I got a question from Alex Roe about the reasons Italy has this electoral system. Here’s my answer:
I’ve written about the motives behind the electoral reform before: you can find the academic paper here.
The argument is as follows:
In 2005, the centre-right wanted to minimize its losses and to keep attention on the party rather than the individual candidates (who were generally quite poor).
Normally, if you want to do those things, you switch to a system of proportional representation. You get people to vote for party lists rather than individual candidates, and you allocate seats in proportion to party vote shares. That avoids the heavy electoral punishment that happens under single member district systems. Although Italy’s electoral system between 1993 and 2005 wasn’t a pure single member district system (it was a mixed member proportional system), it did have a single member district element.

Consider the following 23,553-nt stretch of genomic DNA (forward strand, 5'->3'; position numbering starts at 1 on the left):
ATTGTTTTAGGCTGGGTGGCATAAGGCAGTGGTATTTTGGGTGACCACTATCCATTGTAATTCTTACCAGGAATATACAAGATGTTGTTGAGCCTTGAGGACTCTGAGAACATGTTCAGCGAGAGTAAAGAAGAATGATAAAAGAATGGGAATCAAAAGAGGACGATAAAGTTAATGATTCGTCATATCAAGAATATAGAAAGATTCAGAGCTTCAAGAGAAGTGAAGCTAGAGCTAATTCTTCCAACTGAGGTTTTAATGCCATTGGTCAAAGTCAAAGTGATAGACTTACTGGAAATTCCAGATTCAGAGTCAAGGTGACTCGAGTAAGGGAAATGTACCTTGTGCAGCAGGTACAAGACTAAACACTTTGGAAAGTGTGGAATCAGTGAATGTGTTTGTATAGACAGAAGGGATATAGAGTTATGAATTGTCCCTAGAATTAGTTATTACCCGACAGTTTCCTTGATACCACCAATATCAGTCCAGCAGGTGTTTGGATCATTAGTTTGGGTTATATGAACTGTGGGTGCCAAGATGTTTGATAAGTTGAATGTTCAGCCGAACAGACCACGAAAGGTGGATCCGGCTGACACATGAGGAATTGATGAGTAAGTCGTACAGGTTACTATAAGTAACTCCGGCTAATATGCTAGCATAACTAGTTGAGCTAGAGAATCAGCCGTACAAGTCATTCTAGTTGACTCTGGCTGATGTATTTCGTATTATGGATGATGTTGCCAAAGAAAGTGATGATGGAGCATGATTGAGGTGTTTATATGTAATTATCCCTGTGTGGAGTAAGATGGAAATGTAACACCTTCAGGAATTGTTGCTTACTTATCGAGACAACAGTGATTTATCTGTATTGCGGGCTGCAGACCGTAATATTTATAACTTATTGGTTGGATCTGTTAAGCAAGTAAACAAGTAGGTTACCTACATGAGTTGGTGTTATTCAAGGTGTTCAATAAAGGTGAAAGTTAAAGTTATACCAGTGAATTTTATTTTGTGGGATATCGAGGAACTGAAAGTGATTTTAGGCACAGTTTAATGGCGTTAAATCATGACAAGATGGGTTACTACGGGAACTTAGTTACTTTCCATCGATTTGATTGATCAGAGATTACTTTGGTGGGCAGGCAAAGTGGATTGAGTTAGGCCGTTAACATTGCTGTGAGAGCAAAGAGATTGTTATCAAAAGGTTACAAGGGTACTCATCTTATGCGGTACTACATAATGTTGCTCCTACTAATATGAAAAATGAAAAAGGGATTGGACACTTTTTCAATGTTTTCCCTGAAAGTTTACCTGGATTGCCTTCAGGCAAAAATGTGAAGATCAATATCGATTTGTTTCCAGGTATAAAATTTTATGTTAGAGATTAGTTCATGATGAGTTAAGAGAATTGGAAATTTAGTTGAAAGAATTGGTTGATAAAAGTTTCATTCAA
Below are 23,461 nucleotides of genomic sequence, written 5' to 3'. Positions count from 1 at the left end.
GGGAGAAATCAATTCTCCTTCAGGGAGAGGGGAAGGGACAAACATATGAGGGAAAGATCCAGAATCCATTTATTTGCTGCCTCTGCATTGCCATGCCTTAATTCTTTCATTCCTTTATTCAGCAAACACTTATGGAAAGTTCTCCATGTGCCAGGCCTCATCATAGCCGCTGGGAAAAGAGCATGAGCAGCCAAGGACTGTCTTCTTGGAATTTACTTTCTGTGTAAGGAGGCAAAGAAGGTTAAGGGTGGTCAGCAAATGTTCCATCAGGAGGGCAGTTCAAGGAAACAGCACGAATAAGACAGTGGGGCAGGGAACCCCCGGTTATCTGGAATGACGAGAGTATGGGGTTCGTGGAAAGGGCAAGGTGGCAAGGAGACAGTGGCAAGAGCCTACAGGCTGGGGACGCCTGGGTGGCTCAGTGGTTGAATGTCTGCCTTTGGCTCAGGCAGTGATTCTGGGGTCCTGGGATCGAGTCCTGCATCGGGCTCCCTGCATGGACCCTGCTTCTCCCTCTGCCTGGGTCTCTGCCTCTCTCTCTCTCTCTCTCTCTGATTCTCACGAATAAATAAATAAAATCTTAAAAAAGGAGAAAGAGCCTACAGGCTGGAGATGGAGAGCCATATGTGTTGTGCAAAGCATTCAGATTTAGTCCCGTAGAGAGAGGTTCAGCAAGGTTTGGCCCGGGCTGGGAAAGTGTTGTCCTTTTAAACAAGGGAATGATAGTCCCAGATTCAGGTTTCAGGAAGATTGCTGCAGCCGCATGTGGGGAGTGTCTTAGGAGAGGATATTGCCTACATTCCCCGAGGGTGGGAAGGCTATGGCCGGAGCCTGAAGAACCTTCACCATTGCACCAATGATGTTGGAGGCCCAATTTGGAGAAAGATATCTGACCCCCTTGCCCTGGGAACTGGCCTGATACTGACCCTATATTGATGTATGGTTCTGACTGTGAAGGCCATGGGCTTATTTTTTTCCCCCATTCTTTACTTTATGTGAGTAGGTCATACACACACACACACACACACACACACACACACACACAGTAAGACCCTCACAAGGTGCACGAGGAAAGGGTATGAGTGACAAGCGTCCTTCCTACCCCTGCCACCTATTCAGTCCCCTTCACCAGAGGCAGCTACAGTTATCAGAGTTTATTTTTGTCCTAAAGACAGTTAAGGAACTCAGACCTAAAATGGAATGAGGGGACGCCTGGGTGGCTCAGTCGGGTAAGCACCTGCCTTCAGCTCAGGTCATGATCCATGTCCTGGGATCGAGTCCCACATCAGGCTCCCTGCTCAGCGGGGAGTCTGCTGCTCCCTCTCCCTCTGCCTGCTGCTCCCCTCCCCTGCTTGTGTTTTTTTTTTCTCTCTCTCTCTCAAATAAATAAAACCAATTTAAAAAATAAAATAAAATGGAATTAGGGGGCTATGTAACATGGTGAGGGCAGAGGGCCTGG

Unfortunately, the centre-right also wanted to keep the bipolar pattern of competition. Alleanza Nazionale was terrified that a switch to a proportional system would leave it out in the cold on the right of the spectrum. So the solution was to graft a special “bonus” for the largest coalition. That gave an incentive to build big coalitions capable of including parties that were opinion outliers.
The original plan was to give that bonus to the largest coalition in the Camera, and the largest coalition in the Senate.
Unfortunately, that would have been unconstitutional, because in the Senate it would have meant ignoring the regions in order to allocate the bonus.
So that national bonus got broken down into lots of different regional systems.
It’s this last part — unintended, and unforeseen — which has made the system as complicated as it is today.
All the stuff about the thresholds is just about screwing people over if they decide to defect from big coalitions, and granting favours to those in the coalitions. There were some real micro-politics going on at the time it was drafted.